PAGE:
‘DLSA, jail authorities should ensure that convicts file appeals’

Law dept, DLSA and prison authorities suggest the move to curb delay in filing appeals.

New Delhi | Updated: March 11, 2014 3:15:28 am
court-medium The government suggested that district court judges should be asked to inform all convicted persons of their right to file appeal against conviction. (ARCHIVE)

In a bid to ensure that all convicts in Delhi jails get access to legal aid and are aware of their right to legal aid, Law department, Delhi Legal Services Authority (DLSA) and prison authorities suggested that DLSA and jail authorities should monitor convicts’ cases to ensure that all of them approach the High Court with an appeal.

The suggestions were given to the Delhi High Court bench of Justice P K Bhasin and Justice J R Midha, by DLSA on Monday. The court had in November directed the DLSA, Law Secretary and Director General (Prisons) to hold a meeting to come up with suggestions to reduce the delay in filing of convicts’ appeals, particularly those convicts who cannot afford to engage private advocates.

The court had sought suggestions from the government after a convict filed an appeal two years after his conviction. In his appeal, the convict had claimed that he had not been given legal aid, and had not been given proper legal advice regarding his appeal. The court had asked the legal services authorities to ensure that such delays did not occur and the “state legal aid system works out effectively.”

The DLSA on Monday submitted the minutes of the meeting held between the three departments, where it was noted that convicts are informed about their right to access legal aid only when they go to jail for the first time. If the convict refuses legal aid at the time, he “falls under the radar” of the legal services system. The government has suggested that jail authorities should monitor all cases every fortnight.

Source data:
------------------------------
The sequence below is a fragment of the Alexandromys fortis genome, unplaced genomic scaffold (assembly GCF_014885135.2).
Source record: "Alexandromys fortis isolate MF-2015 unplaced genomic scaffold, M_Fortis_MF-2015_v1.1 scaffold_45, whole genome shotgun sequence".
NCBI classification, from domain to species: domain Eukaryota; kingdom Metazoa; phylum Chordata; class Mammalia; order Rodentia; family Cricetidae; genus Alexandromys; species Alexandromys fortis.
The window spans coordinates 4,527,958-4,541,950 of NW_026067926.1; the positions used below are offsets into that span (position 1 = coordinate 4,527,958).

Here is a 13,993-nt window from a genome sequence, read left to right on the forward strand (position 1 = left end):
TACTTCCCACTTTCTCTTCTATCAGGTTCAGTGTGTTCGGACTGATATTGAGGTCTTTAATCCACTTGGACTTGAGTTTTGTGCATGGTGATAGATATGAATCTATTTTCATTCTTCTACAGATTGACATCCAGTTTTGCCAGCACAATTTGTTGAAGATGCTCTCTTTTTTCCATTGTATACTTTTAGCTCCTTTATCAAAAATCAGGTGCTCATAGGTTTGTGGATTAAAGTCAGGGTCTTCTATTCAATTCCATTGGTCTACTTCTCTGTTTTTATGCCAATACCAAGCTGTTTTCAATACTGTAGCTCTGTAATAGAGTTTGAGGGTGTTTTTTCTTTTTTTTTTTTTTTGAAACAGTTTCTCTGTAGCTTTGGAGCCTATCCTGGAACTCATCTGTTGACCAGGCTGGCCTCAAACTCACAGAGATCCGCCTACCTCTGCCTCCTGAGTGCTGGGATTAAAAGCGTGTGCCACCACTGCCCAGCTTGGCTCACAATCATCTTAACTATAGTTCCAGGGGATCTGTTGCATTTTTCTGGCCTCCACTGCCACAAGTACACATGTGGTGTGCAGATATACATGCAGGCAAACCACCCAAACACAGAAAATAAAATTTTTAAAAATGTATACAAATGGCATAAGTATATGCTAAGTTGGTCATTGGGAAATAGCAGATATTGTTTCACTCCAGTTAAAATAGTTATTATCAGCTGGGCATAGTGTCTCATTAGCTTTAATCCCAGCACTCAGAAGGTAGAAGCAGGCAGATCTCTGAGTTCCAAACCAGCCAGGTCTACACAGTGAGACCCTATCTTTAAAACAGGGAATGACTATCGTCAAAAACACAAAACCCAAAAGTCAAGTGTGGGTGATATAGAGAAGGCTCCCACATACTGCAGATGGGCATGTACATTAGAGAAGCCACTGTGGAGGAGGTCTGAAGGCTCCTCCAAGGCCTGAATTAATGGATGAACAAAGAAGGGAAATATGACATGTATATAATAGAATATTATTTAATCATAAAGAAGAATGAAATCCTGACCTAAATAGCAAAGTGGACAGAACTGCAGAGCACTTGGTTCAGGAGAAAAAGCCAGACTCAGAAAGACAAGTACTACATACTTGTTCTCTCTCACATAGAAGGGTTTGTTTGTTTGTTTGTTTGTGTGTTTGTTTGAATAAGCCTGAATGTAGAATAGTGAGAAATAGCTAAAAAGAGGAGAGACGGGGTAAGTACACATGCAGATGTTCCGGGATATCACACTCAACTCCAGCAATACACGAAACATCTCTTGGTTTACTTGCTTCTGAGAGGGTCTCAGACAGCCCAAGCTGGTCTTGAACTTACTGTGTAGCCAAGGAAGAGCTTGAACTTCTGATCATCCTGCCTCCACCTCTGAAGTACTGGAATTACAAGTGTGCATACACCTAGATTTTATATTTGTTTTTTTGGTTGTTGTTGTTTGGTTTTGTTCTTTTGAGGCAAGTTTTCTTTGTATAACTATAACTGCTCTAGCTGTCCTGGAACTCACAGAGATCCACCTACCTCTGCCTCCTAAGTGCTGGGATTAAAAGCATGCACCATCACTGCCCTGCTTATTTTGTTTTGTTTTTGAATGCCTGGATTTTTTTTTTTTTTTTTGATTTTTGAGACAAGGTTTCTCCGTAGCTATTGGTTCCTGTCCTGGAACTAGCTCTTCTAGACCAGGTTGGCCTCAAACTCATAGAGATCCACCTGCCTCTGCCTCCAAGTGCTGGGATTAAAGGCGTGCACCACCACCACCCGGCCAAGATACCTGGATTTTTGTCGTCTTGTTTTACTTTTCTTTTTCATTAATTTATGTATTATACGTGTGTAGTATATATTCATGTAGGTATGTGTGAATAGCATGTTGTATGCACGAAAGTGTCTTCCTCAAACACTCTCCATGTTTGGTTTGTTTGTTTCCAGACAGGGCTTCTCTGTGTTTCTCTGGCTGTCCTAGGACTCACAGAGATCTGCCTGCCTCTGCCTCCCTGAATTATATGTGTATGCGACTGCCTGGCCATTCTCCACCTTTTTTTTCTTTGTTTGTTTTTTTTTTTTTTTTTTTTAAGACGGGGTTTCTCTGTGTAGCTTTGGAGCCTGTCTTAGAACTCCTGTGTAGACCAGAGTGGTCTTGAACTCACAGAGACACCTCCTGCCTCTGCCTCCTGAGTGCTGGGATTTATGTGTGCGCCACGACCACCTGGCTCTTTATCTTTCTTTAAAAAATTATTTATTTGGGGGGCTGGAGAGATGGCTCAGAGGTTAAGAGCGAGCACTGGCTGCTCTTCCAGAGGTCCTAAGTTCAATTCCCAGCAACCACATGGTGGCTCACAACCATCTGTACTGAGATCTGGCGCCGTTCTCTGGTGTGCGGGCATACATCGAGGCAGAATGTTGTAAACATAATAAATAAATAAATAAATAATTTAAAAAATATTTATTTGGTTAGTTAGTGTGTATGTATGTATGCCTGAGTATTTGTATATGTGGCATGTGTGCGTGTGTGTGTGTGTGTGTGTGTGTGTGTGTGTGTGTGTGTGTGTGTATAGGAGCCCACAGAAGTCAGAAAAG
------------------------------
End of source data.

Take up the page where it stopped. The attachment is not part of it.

The government has also suggested that district court judges should be asked to inform all convicted persons of their right to file appeal against conviction, and an extra copy of the judgment should be sent to jail authorities. According to the DLSA, one reason for delay in filing appeals is that the convict does not have copies of the case file, which are usually left with relatives or advocates of the convict. In such a situation, jail authorities and the legal services providers do not know the details of the case and cannot give advice to the convict.

The legal services authority has also asked the High Court to issue directions to all district court judges to record the legal aid provisions in the judgment itself so that the convict can be informed of the provisions.

The DLSA has also said the entire case file of the convict would be sent in digitised format to the High Court legal services committee, so that it can be easily supplied to lawyers. According to submissions made by DLSA Officer of Special Duty Surinder S Rathi, the digitisation process is already being implemented and case records are being stored in hard disks by the DLSA and jail authorities.

The High Court asked the DG (Prisons) to file an affidavit with details of how many of the suggestions given by the high-powered meeting were being implemented. The court also said it would issue orders regarding other suggestions after it receives a status report on the issue from the jail and legal services authorities.

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